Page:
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Z’s story

I moved to the UK in 1999 I did not speak any English at the time. I found English classes but they were either mixed or the teacher was a male, so I gave up and stayed home.

A friend told me about Heba, and I joined in Entry Level 2 for English in 2008. A few months later I started sewing class, I was surprised how much I had learned – I was able to discuss my work with other ladies in English! That gave me more confidence and I started traveling to Heba on my own, and booking my appointments over the phone.  Now I am taking part in E3 and a reading and listening club to practice and improve my English. I am now happy to visit the doctor by myself without the need of a translator. I do not have to wait for my husband to call the housing officer to solve any problems because I can do it.

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Pat’s story

I first came to Heba because I used to see my cousin coming home with beautiful things she had made there. I said “I’d like to go too.” At the time, I had just come out of a mental hospital where I had been recovering from depression and I was still very fragile. I didn’t go anywhere; I just used to do some grocery shopping and housework. Heba gave me a reason to get out of bed in the morning because I had something to do, things to learn. In sewing class I have learnt how to take measurements and cut a pattern so I can make my own dress, skirt, anything I want. In ICT class I found out that I’m really good at word processing, and discovering the internet has given me more options. The tutors are patient and helpful and all the women at Heba are really friendly and made me feel so welcome. We all come from different cultures and I have learnt a lot that way too, like why Muslim women cover their hair. Women’s spaces are important because we are all in the same boat! Often we go through the same things and we can teach each other.

I have been coming to Heba for two years now and it was an important step in my recovery but now I am ready to move on. I’m going to apply for a dressmaking course at a college, to start in September, which is very exciting. I’m going to miss Heba, though.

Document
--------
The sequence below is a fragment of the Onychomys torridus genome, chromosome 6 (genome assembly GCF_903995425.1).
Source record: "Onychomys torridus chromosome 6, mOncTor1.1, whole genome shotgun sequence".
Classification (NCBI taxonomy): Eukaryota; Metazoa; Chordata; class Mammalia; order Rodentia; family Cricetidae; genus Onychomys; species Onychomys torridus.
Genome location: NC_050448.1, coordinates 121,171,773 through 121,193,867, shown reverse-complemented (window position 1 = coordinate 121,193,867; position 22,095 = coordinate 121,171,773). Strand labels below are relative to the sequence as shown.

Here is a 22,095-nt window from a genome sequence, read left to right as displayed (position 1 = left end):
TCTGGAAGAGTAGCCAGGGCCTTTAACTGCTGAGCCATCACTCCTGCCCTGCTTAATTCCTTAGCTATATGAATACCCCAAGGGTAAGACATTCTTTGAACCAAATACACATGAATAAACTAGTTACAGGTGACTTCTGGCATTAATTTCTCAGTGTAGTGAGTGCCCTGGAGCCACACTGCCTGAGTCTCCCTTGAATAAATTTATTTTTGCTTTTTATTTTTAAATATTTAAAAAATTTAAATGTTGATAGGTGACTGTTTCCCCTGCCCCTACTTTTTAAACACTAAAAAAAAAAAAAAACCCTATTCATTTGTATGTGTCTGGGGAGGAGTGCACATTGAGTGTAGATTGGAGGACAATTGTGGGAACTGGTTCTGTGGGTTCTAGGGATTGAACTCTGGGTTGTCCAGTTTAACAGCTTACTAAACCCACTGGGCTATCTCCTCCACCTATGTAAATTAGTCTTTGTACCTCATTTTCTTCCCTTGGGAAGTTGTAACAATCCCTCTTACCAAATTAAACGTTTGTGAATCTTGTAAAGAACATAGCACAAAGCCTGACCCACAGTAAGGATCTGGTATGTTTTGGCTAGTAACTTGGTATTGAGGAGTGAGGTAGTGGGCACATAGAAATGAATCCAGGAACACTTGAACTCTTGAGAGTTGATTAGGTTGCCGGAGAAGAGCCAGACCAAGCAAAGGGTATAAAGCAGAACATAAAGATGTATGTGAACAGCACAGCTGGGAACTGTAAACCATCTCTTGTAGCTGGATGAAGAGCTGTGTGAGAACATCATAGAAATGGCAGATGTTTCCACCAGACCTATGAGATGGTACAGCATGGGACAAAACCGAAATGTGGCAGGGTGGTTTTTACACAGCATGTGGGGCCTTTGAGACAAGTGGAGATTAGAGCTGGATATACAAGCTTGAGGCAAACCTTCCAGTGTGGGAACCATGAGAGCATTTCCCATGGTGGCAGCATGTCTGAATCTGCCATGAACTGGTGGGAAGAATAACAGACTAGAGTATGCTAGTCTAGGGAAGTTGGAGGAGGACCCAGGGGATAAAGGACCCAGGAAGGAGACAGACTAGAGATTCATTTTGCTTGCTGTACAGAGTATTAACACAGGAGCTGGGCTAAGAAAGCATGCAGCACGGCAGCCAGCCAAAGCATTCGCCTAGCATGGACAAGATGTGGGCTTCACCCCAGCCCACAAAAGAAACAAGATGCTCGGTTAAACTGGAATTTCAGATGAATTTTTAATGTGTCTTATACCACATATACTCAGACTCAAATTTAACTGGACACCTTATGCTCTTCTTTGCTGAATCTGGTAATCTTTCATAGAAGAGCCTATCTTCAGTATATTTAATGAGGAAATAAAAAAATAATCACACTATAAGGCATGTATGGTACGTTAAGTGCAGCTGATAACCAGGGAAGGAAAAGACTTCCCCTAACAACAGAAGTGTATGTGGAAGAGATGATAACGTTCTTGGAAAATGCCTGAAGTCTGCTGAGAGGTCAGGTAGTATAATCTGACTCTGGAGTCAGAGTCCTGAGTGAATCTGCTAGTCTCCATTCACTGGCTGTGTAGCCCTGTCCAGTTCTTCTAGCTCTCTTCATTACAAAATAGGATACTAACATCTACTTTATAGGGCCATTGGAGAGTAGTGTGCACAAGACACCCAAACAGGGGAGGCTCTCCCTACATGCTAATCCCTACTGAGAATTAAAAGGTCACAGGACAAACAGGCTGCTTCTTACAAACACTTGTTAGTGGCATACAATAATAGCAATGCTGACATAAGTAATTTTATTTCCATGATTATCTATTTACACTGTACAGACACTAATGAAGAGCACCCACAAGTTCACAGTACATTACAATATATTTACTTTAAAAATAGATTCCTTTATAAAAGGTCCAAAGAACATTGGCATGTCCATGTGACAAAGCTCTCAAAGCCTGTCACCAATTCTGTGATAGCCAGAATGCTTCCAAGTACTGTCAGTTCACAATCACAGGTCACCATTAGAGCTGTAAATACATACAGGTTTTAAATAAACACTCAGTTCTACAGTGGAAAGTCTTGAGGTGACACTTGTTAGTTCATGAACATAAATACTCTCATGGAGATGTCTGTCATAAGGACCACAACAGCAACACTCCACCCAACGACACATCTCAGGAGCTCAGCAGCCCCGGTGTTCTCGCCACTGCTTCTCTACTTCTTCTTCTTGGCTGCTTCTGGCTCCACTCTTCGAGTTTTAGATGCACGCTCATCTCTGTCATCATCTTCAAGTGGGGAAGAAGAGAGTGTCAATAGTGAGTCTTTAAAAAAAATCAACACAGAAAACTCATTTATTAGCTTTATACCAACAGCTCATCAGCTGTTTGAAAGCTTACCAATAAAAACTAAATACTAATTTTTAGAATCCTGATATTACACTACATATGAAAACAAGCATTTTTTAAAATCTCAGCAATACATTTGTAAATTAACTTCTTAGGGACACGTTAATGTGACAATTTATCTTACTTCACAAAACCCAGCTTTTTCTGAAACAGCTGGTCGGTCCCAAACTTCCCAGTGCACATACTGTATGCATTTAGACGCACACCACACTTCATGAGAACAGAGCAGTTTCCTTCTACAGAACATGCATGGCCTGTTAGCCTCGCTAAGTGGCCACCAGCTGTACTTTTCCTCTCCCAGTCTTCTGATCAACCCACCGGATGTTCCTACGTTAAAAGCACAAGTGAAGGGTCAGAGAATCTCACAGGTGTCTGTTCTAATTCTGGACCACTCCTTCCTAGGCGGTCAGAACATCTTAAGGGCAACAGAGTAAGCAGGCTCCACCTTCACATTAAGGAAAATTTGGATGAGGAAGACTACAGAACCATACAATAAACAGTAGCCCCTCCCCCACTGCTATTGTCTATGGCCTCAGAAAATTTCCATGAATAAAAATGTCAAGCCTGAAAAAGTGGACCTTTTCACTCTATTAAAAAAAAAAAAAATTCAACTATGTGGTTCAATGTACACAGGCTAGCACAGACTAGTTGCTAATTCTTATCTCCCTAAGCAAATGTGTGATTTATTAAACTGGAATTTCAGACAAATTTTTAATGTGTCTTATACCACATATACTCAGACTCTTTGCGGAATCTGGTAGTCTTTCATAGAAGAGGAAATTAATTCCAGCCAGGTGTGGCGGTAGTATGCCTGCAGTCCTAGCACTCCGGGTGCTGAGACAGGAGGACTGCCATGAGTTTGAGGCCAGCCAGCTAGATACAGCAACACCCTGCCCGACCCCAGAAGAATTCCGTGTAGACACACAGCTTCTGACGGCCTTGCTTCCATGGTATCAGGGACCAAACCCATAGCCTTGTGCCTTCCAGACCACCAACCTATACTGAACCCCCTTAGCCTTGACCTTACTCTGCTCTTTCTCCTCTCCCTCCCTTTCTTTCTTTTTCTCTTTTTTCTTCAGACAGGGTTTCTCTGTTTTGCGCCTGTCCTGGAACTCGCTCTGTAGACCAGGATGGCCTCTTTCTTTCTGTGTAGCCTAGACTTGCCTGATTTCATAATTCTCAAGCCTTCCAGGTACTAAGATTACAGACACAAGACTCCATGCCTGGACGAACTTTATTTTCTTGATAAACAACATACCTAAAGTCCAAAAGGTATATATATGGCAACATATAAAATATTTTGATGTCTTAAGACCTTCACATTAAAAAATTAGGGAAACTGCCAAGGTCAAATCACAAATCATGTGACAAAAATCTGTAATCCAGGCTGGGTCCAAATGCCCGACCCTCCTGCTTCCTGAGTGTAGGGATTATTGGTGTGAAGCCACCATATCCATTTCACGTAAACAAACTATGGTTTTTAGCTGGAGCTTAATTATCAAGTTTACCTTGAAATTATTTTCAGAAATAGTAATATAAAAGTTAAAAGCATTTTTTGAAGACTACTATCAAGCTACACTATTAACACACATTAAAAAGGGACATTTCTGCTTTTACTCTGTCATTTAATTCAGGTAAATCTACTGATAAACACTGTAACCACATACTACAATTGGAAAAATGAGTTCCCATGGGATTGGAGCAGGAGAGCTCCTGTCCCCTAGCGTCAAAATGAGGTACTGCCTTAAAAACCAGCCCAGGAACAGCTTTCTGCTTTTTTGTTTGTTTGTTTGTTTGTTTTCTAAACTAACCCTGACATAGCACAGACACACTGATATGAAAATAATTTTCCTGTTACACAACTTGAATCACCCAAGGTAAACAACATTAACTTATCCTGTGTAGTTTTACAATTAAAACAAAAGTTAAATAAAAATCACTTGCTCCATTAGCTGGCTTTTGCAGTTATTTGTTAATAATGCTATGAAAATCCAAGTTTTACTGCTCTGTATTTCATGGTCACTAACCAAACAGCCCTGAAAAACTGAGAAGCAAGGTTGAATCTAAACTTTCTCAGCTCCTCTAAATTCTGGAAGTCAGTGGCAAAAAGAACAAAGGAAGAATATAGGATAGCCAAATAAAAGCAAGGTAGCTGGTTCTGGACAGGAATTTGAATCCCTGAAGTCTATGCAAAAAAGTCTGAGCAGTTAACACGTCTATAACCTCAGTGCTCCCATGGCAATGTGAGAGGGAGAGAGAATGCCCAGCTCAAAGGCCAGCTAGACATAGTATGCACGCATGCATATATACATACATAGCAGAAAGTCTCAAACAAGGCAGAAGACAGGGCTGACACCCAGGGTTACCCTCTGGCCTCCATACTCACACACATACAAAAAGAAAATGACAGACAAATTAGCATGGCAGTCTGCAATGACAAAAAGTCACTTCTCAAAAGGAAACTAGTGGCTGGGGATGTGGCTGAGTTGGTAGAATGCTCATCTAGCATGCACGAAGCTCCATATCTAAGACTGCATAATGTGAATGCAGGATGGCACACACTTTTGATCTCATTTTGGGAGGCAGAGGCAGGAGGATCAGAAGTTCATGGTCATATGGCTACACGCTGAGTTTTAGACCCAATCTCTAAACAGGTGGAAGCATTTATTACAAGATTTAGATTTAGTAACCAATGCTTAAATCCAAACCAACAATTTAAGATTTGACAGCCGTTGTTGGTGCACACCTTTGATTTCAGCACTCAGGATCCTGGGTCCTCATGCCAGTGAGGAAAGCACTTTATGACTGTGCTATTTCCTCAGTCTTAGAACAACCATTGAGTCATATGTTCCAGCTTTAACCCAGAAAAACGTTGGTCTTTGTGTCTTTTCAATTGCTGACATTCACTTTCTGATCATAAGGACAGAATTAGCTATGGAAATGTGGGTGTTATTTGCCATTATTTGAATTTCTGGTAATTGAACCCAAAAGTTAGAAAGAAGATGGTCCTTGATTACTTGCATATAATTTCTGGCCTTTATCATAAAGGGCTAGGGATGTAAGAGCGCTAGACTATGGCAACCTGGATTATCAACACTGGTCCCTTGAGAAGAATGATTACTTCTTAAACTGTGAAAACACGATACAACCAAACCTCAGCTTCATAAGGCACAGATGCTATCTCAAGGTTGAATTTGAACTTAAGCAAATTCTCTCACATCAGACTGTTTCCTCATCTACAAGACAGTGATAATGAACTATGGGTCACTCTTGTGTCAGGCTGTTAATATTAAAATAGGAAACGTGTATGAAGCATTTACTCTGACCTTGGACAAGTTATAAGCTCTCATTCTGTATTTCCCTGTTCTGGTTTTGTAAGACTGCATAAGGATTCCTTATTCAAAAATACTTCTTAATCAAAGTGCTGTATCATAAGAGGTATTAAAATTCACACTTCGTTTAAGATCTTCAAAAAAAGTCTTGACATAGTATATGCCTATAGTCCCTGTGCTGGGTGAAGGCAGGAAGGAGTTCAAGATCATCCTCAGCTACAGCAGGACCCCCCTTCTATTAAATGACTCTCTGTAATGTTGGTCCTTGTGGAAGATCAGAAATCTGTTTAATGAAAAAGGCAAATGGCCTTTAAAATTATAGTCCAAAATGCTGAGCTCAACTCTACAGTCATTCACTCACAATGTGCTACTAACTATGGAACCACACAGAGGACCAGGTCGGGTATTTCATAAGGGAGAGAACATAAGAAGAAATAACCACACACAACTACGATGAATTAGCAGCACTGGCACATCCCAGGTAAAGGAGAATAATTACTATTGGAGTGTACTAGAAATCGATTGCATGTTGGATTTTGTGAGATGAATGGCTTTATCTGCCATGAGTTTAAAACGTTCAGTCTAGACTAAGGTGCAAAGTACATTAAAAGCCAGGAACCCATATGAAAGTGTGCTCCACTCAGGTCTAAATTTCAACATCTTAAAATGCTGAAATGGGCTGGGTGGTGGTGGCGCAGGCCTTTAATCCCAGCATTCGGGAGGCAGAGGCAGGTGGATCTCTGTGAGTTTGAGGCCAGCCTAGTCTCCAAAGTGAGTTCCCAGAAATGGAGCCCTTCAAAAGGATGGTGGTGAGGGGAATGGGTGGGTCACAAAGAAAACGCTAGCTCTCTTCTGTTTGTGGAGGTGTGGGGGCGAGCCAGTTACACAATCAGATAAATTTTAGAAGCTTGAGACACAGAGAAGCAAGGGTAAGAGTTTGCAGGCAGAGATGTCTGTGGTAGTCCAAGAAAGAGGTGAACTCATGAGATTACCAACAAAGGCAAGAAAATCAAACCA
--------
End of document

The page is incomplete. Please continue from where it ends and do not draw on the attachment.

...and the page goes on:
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Saima’s story

I came to the UK because of my husband. I had been a teacher in my country and I wanted to restart my teaching career here. I just wanted to be useful in this country and not let my skills go to waste but first I needed to learn English. I looked for English classes everywhere but there are so many restrictions on who can have free classes and I didn’t have any money. Finally, I enrolled in a beginner class. It was much too easy, but I was desperate to do something with my time.

Luckily, a woman in the class told me about Heba, that there was a wider range of classes there, for everyone. I went along and was put in a class at my level and given help with my computer skills too. But it didn’t stop there. Through my teachers, I found out about so many other courses that I had access to and was able to start three volunteer placements in the local area. This gave me valuable experience, motivation, and the feeling that I was finally able to give something to the community. Best of all, one of the placements was as a teaching assistant in a primary school. Through this placement, I gained my Level 2 childcare NVQ and was taken on as a  teaching assistant. where I was working until I had my baby last year. I love my job and when my boy goes to nursery next year I’ll go back to work and start saving up to do my PGCE.

If it hadn’t been for Heba, there is no way I would be in this position today.